My Old Addiction

Movie Reviews By Bil Antoniou

Hysteria (2011)


Bil’s rating (out of 5):  BB.5United Kingdom/France/Germany/Luxembourg, 2011.  , , , , , , Arte France Cinéma, , , , , , WDR / Arte, , CinéCinéma.  Story and Screenplay by , , from an original story by .  Cinematography by .  Produced by , , , .  Music by .  Production Design by .  Costume Design by .  Film Editing by .  Toronto International Film Festival 2011.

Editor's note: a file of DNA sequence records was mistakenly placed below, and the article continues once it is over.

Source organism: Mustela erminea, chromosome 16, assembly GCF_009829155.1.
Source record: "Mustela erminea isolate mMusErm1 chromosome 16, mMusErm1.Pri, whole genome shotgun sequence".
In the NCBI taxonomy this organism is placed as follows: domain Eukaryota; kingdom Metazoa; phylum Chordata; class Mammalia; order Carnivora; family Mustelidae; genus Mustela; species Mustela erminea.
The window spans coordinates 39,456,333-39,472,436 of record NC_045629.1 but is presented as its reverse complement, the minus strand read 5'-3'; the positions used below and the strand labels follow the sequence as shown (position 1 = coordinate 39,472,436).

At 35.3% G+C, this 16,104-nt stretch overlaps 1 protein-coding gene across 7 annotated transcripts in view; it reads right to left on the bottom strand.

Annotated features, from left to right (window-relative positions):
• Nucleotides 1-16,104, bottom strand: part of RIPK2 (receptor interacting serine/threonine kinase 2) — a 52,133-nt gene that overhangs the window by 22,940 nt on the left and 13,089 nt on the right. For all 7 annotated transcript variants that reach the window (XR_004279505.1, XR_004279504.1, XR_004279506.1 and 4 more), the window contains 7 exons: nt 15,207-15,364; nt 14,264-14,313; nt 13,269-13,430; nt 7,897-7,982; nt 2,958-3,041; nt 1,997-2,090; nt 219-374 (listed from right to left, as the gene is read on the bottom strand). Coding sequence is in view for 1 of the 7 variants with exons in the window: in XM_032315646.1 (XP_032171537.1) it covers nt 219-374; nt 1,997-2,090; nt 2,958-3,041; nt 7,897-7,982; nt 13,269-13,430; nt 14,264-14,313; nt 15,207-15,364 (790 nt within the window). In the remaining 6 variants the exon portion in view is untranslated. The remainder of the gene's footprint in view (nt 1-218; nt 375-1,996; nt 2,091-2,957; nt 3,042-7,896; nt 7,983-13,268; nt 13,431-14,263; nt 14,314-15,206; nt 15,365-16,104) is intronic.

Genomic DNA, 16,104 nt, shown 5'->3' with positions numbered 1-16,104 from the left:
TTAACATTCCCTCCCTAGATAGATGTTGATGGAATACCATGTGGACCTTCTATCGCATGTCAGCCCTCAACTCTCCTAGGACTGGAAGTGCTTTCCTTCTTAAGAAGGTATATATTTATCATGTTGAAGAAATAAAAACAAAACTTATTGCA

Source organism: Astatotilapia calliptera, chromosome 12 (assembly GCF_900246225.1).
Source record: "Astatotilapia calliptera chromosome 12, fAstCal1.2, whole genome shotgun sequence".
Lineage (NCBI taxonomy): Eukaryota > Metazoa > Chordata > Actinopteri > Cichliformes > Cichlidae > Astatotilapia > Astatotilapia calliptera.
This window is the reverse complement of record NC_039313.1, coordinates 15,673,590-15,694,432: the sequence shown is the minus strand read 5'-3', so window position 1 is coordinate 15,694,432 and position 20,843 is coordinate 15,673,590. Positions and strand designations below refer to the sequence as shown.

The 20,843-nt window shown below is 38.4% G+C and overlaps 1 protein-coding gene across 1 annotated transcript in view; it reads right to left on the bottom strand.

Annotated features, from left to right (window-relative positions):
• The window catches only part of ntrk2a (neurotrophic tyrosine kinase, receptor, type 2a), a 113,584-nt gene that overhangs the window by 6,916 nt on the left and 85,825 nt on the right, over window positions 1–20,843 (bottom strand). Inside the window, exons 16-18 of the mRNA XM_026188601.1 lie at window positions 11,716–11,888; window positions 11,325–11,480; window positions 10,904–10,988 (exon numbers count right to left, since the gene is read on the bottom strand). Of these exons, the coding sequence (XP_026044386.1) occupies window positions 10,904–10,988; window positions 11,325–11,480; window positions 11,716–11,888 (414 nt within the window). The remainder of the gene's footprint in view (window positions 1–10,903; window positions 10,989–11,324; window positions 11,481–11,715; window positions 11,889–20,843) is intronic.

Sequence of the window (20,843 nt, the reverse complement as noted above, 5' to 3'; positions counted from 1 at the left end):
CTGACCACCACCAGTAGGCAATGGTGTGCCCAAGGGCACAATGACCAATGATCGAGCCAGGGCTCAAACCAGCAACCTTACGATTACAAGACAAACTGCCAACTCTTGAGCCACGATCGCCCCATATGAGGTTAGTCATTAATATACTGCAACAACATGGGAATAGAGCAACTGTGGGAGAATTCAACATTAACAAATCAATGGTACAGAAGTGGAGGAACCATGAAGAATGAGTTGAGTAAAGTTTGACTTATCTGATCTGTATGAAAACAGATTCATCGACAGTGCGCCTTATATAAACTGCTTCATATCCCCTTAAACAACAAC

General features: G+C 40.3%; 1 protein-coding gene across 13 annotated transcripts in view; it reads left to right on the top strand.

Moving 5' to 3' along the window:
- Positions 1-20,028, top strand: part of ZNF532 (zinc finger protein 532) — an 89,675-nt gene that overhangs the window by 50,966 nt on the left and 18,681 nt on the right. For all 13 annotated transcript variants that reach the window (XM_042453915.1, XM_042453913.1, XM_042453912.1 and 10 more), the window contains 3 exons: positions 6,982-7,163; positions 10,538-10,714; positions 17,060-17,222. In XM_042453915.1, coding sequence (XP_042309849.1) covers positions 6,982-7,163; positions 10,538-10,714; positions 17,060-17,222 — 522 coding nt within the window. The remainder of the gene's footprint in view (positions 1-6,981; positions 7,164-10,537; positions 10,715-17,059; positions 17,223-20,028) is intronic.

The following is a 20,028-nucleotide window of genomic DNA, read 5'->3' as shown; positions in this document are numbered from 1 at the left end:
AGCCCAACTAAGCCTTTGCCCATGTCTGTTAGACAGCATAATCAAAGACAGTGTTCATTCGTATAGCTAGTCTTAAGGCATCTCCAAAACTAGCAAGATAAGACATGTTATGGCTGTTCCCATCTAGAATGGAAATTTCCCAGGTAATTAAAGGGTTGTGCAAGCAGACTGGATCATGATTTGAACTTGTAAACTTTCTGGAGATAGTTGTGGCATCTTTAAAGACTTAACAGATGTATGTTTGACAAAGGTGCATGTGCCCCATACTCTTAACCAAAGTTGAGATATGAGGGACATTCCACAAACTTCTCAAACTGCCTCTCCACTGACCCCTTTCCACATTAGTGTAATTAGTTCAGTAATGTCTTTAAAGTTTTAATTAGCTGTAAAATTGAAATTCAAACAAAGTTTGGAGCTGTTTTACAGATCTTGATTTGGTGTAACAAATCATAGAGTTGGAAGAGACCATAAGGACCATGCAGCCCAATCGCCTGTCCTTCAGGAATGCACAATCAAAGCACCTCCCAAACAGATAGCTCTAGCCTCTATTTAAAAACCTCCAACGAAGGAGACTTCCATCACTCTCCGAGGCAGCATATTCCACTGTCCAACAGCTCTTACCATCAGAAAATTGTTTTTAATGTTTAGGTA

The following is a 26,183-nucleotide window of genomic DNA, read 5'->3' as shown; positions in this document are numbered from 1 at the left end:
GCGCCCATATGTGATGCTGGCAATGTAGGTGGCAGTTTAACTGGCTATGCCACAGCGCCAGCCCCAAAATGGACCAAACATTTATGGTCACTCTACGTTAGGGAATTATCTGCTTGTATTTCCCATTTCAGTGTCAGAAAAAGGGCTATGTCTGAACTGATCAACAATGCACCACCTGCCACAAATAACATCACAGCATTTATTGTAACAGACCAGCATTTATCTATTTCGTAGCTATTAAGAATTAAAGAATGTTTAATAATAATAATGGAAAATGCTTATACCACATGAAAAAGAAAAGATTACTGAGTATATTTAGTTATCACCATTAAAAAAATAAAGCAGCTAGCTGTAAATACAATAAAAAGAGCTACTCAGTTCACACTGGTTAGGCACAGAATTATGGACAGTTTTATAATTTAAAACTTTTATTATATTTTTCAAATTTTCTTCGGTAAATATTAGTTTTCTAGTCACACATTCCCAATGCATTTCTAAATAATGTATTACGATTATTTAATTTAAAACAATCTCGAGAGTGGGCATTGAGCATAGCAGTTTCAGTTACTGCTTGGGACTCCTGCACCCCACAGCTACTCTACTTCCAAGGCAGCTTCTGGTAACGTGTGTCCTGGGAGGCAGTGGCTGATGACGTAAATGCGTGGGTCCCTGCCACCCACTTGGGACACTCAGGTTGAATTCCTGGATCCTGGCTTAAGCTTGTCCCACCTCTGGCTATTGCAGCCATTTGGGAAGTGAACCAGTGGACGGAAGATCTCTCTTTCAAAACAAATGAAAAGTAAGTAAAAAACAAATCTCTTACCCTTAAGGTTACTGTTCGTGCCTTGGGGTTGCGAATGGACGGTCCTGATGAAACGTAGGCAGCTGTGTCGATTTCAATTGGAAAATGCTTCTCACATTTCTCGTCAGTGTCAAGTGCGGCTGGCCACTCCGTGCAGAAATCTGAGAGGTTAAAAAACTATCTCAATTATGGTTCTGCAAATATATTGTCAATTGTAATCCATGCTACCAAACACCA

Constantly frustrating his fellow medical practitioners with his radical ideas about germs and viruses, young idealistic doctor  finds himself without work on a frequent basis.  His wealthy patron () can do little for him, having exhausted all his options to get the man a posting, so Dancy is thrilled when he meets a physician specializing in women’s illnesses () who happily takes him on as assistant.  Pryce is breaking forth into the field of hysteria, the unhappy disturbance of feminine nerves that occurs due to a hyperactive uterus, and has an office teeming with ladies in need of his services on a regular basis.  The best treatment for this is release, the manual application of stimulation to an affected lady’s nether-regions, so Dancy immediately gets into the game with glove and lube, working women to a nerve-calming climax so many times a day that he eventually finds his hands reaching their breaking point.  At the same time, he is thoroughly enchanted by the head doctor’s fiery, opinionated daughter (Maggie Gyllenhaal) who speaks out against appalling conditions for the city’s working poor and advocates the political advancement of women in society; for her devotion to her cause she eventually finds herself in a court of law and in need of defense for supposed crimes.  This delightful tale longs to be a charming and insightful examination of what is essentially the origin story of the modern-day vibrator (Dancy’s character invented it to relieve himself of the physical strain on his wrists), happily enjoying the irony of one of life’s greatest assistants in pleasure having arisen from the depths of a woeful inequality of respect afforded to the sexes.  Director Tanya Wexler and writers Stephen and Jonah Lisa Dyer bite off more than they can chew, however, involving far too many story elements in one short piece and zipping through them with all the clumsiness of a filmmaking team who are at the mercy of sneak-preview comment cards.  There’s a sense that this was going to be a bigger movie and was pared down by outside interference, leaving for a lighthearted amusement that has no legs to stand on.

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